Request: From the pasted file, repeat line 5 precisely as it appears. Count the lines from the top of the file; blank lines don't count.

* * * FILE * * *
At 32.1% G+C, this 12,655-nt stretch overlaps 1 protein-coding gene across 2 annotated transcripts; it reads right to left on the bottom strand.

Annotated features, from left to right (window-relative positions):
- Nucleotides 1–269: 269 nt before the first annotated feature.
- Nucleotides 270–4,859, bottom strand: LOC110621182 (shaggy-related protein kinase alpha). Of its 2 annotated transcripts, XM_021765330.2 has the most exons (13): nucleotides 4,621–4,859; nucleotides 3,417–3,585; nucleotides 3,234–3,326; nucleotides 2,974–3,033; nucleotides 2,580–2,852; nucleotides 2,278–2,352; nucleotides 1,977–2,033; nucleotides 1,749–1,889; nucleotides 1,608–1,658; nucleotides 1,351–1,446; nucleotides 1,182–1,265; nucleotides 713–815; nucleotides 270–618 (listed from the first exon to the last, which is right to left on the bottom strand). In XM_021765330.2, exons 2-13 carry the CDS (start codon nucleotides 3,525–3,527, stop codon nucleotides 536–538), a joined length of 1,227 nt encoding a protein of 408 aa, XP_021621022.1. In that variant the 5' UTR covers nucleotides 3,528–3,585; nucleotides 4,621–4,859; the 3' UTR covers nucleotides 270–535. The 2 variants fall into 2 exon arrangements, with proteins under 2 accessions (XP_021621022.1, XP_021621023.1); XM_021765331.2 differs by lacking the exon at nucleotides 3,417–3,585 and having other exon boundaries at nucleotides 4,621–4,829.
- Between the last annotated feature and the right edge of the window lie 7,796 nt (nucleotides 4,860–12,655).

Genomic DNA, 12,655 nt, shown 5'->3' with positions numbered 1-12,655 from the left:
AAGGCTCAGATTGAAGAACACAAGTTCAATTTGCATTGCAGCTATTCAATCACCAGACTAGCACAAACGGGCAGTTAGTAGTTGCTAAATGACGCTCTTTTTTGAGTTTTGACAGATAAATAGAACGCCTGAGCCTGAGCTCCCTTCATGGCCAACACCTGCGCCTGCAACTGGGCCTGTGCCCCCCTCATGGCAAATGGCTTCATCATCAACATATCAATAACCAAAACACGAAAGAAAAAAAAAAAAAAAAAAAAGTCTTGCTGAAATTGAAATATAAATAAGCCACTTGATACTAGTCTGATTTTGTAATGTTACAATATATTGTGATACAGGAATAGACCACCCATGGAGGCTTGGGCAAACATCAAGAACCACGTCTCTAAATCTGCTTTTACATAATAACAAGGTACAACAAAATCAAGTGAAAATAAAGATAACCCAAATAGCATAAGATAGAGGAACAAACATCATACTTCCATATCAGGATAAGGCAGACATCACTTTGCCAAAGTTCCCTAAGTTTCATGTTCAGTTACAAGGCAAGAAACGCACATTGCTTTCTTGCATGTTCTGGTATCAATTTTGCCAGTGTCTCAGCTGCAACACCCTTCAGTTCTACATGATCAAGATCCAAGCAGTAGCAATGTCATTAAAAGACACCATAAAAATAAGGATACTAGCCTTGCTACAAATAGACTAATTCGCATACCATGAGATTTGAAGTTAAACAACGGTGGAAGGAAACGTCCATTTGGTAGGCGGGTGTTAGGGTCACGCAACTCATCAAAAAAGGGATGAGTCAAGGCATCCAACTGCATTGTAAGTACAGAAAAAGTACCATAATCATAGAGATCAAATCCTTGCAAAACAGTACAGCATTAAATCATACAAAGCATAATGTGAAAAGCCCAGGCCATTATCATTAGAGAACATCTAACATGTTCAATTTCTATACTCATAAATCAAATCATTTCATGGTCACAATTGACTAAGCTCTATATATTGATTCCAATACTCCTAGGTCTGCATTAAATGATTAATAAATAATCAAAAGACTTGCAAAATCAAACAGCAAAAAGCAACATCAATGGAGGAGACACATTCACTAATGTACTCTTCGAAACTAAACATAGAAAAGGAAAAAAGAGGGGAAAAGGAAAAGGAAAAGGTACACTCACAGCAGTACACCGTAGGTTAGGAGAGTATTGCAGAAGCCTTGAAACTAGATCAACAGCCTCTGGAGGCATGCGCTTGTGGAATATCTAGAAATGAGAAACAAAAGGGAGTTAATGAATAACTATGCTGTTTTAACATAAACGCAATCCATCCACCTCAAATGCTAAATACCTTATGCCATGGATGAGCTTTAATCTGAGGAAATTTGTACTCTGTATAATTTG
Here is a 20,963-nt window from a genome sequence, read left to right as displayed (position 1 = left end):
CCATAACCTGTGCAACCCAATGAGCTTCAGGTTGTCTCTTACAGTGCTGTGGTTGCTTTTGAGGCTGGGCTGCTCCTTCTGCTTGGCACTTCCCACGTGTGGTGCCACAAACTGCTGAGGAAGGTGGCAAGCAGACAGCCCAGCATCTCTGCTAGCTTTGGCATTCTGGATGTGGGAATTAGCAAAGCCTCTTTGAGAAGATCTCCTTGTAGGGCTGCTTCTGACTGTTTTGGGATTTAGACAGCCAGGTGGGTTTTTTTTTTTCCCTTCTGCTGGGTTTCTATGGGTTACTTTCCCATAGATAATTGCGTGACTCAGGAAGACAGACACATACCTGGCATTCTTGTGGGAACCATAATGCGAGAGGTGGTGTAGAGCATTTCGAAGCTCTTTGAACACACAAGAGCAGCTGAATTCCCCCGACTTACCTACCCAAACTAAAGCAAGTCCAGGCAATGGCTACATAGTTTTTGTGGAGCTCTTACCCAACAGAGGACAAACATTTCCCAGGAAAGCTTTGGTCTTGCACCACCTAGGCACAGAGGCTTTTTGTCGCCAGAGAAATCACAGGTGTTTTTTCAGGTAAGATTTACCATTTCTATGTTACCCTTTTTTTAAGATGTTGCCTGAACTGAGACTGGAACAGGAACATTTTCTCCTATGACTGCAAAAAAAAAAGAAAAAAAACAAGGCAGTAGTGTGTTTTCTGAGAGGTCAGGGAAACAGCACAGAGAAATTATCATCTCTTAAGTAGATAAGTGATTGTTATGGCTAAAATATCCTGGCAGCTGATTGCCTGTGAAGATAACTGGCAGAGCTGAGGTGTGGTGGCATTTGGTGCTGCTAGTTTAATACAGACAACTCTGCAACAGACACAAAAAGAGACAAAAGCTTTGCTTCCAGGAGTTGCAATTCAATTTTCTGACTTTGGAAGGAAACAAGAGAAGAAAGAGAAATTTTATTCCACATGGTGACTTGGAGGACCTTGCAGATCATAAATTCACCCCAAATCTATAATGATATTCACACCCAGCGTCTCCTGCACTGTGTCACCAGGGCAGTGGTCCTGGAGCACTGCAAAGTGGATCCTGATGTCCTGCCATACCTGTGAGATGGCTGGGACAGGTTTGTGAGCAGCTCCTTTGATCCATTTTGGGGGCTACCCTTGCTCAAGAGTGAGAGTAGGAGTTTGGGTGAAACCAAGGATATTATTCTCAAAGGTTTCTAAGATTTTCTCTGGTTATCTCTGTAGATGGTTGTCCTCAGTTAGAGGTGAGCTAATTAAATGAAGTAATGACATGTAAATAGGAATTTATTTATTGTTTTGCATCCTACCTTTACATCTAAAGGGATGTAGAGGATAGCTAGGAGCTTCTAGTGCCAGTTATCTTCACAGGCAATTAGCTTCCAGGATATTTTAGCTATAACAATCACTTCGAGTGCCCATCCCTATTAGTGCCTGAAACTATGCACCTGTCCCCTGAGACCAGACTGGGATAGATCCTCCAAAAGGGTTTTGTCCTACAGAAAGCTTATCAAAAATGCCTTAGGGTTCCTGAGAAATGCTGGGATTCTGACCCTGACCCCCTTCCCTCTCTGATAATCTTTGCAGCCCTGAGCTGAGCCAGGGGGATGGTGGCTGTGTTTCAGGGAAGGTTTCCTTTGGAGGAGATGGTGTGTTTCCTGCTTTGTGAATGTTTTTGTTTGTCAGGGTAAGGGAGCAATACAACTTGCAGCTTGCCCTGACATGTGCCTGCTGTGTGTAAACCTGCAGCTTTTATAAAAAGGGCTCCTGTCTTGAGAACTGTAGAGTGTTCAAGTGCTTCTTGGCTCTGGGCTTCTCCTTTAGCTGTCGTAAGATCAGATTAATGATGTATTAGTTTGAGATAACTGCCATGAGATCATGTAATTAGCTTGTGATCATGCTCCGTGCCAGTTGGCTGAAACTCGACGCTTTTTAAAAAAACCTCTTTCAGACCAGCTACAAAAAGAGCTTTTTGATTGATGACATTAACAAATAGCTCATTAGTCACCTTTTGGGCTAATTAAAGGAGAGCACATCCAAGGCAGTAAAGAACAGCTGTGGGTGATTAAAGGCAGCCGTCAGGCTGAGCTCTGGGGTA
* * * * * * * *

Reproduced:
- Between the last annotated feature and the right edge of the window lie 7,796 nt (nucleotides 4,860–12,655).